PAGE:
Document Detail


Coral and macroalgal exudates vary in neutral sugar composition and differentially enrich reef bacterioplankton lineages.
MedLine Citation:
PMID:  23303369     Owner:  NLM     Status:  MEDLINE    
Abstract/OtherAbstract:
Increasing algal cover on tropical reefs worldwide may be maintained through feedbacks whereby algae outcompete coral by altering microbial activity. We hypothesized that algae and coral release compositionally distinct exudates that differentially alter bacterioplankton growth and community structure. We collected exudates from the dominant hermatypic coral holobiont Porites spp. and three dominant macroalgae (one each Ochrophyta, Rhodophyta and Chlorophyta) from reefs of Mo'orea, French Polynesia. We characterized exudates by measuring dissolved organic carbon (DOC) and fractional dissolved combined neutral sugars (DCNSs) and subsequently tracked bacterioplankton responses to each exudate over 48 h, assessing cellular growth, DOC/DCNS utilization and changes in taxonomic composition (via 16S rRNA amplicon pyrosequencing). Fleshy macroalgal exudates were enriched in the DCNS components fucose (Ochrophyta) and galactose (Rhodophyta); coral and calcareous algal exudates were enriched in total DCNS but in the same component proportions as ambient seawater. Rates of bacterioplankton growth and DOC utilization were significantly higher in algal exudate treatments than in coral exudate and control incubations with each community selectively removing different DCNS components. Coral exudates engendered the smallest shift in overall bacterioplankton community structure, maintained high diversity and enriched taxa from Alphaproteobacteria lineages containing cultured representatives with relatively few virulence factors (VFs) (Hyphomonadaceae and Erythrobacteraceae). In contrast, macroalgal exudates selected for less diverse communities heavily enriched in copiotrophic Gammaproteobacteria lineages containing cultured pathogens with increased VFs (Vibrionaceae and Pseudoalteromonadaceae). Our results demonstrate that algal exudates are enriched in DCNS components, foster rapid growth of bacterioplankton and select for bacterial populations with more potential VFs than coral exudates.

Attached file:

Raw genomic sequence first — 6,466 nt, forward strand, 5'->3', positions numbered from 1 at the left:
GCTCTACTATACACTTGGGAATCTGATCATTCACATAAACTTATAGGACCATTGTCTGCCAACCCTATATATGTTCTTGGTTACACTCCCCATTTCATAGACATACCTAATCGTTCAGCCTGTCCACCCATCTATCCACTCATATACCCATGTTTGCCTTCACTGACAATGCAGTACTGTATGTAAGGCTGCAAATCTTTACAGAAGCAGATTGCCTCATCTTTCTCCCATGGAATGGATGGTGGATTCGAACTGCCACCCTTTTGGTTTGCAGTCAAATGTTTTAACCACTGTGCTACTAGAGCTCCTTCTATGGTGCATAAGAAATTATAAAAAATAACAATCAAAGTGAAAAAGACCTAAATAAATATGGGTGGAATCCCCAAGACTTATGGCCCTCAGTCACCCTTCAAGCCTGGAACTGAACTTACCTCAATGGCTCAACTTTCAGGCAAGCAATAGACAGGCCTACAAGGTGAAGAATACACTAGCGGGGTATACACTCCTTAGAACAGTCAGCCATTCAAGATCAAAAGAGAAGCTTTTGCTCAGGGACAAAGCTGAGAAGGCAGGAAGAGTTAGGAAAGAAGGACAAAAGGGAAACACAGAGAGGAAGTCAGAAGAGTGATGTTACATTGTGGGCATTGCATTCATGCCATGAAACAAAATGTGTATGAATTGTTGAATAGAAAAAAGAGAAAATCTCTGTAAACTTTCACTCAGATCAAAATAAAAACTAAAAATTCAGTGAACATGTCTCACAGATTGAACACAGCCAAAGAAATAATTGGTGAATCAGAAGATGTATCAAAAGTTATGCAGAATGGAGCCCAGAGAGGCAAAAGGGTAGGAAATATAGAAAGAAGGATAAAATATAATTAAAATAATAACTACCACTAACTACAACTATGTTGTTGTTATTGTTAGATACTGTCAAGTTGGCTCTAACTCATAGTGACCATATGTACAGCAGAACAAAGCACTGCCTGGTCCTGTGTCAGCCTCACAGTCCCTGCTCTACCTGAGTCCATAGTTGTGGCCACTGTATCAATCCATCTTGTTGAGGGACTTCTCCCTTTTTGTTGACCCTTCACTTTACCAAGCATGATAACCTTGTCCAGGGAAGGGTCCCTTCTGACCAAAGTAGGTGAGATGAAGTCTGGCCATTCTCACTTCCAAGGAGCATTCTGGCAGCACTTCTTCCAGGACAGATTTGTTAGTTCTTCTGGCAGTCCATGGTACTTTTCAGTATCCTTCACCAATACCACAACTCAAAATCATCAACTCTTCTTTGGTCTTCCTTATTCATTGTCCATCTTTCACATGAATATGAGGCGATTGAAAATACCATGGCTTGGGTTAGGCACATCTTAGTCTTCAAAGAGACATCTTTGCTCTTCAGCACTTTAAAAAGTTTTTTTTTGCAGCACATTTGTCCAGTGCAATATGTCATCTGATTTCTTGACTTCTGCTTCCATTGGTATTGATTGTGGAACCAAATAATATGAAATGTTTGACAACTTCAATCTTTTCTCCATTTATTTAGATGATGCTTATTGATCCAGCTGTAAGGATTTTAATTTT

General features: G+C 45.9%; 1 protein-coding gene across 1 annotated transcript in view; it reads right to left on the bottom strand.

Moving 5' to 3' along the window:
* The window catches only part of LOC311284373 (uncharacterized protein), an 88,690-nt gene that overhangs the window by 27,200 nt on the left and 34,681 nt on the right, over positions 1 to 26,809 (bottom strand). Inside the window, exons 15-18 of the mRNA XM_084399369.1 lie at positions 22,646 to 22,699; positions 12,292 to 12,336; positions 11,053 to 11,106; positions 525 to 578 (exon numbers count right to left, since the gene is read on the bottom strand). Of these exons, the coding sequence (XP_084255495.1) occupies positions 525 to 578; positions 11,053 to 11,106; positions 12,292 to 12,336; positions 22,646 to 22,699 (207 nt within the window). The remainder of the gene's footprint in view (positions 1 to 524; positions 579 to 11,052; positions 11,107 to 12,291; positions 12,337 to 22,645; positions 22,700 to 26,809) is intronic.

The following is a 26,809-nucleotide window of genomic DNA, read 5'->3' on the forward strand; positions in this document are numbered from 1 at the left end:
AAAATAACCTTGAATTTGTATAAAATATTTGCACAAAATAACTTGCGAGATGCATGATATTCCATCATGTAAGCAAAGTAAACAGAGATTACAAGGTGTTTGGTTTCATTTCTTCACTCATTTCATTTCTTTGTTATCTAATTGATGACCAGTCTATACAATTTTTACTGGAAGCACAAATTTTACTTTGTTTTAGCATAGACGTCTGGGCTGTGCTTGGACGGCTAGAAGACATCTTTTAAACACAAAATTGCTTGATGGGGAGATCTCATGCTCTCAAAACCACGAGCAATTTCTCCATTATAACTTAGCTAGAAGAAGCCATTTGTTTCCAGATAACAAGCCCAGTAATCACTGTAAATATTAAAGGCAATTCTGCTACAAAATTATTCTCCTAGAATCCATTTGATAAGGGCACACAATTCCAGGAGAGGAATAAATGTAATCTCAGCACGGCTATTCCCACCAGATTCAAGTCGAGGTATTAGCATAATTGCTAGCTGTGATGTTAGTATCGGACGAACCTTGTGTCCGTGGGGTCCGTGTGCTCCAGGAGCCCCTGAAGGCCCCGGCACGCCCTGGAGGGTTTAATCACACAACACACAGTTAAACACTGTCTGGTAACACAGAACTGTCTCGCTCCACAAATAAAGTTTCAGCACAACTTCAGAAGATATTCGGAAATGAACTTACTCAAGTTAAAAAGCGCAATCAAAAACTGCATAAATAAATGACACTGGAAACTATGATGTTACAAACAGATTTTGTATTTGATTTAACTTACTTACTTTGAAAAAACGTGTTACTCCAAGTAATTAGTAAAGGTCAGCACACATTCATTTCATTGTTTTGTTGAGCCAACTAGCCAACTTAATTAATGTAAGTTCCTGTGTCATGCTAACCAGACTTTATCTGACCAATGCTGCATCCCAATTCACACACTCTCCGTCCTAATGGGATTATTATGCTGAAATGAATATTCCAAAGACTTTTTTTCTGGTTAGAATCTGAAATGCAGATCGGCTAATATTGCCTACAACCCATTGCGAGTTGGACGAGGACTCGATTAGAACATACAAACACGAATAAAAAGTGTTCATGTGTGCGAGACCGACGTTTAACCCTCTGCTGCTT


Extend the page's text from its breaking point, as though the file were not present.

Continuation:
Authors:
Craig E Nelson; Stuart J Goldberg; Linda Wegley Kelly; Andreas F Haas; Jennifer E Smith; Forest Rohwer; Craig A Carlson
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Publication Detail:
Type:  Journal Article; Research Support, U.S. Gov't, Non-P.H.S.     Date:  2013-01-10
Journal Detail:
Title:  The ISME journal     Volume:  7     ISSN:  1751-7370     ISO Abbreviation:  ISME J     Publication Date:  2013 May 
Date Detail:
Created Date:  2013-04-24     Completed Date:  2013-12-04     Revised Date:  2014-05-07    
Medline Journal Info:
Nlm Unique ID:  101301086     Medline TA:  ISME J     Country:  England    
Other Details:
Languages:  eng     Pagination:  962-79     Citation Subset:  IM    
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MeSH Terms
Descriptor/Qualifier:
Animals
Anthozoa / chemistry,  metabolism,  microbiology*
Bacteria / classification*,  growth & development,  isolation & purification,  metabolism
Carbohydrate Metabolism
Carbon / metabolism
Chlorophyta / chemistry,  microbiology
Coral Reefs
Hydrogen-Ion Concentration
Plankton / classification,  growth & development,  isolation & purification,  metabolism
Polynesia
RNA, Ribosomal, 16S
Rhodophyta / chemistry,  microbiology
Seawater / chemistry*,  microbiology*
Seaweed / chemistry,  microbiology*
Chemical
Reg. No./Substance:
0/RNA, Ribosomal, 16S; 7440-44-0/Carbon
Comments/Corrections

From MEDLINE®/PubMed®, a database of the U.S. National Library of Medicine


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